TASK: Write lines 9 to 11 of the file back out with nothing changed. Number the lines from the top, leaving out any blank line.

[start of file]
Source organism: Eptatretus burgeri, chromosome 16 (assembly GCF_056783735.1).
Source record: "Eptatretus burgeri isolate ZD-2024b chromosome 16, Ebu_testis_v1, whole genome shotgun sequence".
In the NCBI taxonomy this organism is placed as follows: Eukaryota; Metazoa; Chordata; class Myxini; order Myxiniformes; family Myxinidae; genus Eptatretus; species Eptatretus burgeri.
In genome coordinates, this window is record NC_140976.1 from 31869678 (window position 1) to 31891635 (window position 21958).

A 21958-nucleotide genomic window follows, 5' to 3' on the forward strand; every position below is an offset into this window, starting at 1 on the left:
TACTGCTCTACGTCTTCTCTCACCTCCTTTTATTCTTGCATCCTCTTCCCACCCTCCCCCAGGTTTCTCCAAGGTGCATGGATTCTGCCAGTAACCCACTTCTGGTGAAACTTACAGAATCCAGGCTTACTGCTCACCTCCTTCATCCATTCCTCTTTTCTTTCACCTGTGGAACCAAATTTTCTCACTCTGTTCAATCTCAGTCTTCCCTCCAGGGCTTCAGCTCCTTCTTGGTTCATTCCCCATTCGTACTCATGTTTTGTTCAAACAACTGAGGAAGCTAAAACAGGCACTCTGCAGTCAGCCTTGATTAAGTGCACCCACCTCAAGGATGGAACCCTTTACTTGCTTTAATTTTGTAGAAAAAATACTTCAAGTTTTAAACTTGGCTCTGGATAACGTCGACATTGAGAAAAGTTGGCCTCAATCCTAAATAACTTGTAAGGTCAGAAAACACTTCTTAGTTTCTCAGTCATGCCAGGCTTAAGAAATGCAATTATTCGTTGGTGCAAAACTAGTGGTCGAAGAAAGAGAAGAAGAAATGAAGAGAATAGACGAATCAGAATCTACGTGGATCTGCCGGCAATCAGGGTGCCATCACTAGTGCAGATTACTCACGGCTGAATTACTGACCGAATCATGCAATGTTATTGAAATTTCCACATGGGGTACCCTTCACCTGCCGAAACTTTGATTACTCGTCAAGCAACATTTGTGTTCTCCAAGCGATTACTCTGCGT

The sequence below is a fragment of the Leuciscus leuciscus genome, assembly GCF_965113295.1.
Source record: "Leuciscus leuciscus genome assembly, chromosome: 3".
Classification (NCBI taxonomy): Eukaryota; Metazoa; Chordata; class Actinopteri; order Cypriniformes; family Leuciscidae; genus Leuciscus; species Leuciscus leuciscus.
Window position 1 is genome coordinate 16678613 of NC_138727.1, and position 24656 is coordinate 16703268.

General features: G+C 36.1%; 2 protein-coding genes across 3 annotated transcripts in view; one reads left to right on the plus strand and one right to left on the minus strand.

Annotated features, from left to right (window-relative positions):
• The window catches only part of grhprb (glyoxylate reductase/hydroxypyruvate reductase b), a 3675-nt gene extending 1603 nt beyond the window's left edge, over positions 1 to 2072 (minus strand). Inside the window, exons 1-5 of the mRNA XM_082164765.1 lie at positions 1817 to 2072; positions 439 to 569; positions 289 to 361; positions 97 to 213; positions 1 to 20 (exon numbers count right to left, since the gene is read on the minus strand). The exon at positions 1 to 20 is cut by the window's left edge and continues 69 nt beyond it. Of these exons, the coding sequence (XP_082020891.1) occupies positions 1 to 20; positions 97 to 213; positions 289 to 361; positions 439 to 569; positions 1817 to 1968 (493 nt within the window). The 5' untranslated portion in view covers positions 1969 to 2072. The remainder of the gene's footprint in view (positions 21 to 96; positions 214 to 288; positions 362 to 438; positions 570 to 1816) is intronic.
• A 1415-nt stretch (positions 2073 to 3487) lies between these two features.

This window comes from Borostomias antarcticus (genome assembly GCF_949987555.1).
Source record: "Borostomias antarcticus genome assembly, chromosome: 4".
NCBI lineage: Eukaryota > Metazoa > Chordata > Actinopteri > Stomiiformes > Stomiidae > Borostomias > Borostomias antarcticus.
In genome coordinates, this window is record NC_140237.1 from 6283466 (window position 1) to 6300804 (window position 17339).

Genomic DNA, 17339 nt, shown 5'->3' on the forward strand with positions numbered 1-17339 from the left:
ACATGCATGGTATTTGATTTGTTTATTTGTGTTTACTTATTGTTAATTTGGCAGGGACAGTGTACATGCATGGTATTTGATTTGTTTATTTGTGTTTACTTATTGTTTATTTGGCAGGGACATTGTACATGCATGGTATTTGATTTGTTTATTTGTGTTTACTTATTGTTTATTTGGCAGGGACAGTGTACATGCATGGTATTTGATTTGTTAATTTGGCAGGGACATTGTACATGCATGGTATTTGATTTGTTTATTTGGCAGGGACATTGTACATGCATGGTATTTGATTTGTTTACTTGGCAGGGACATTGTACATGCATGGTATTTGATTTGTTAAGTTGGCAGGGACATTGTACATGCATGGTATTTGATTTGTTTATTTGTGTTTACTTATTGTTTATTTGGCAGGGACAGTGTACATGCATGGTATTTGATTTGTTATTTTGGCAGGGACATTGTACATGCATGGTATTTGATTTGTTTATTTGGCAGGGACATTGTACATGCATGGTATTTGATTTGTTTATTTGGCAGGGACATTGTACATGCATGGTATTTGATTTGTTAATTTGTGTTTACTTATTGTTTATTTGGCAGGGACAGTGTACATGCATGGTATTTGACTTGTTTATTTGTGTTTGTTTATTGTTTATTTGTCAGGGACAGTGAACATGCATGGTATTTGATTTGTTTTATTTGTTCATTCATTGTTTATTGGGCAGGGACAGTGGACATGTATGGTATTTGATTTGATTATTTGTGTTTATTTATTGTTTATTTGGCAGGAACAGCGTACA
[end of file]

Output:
Classification (NCBI taxonomy): Eukaryota; Metazoa; Chordata; class Actinopteri; order Cypriniformes; family Leuciscidae; genus Leuciscus; species Leuciscus leuciscus.
Window position 1 is genome coordinate 16678613 of NC_138727.1, and position 24656 is coordinate 16703268.

General features: G+C 36.1%; 2 protein-coding genes across 3 annotated transcripts in view; one reads left to right on the plus strand and one right to left on the minus strand.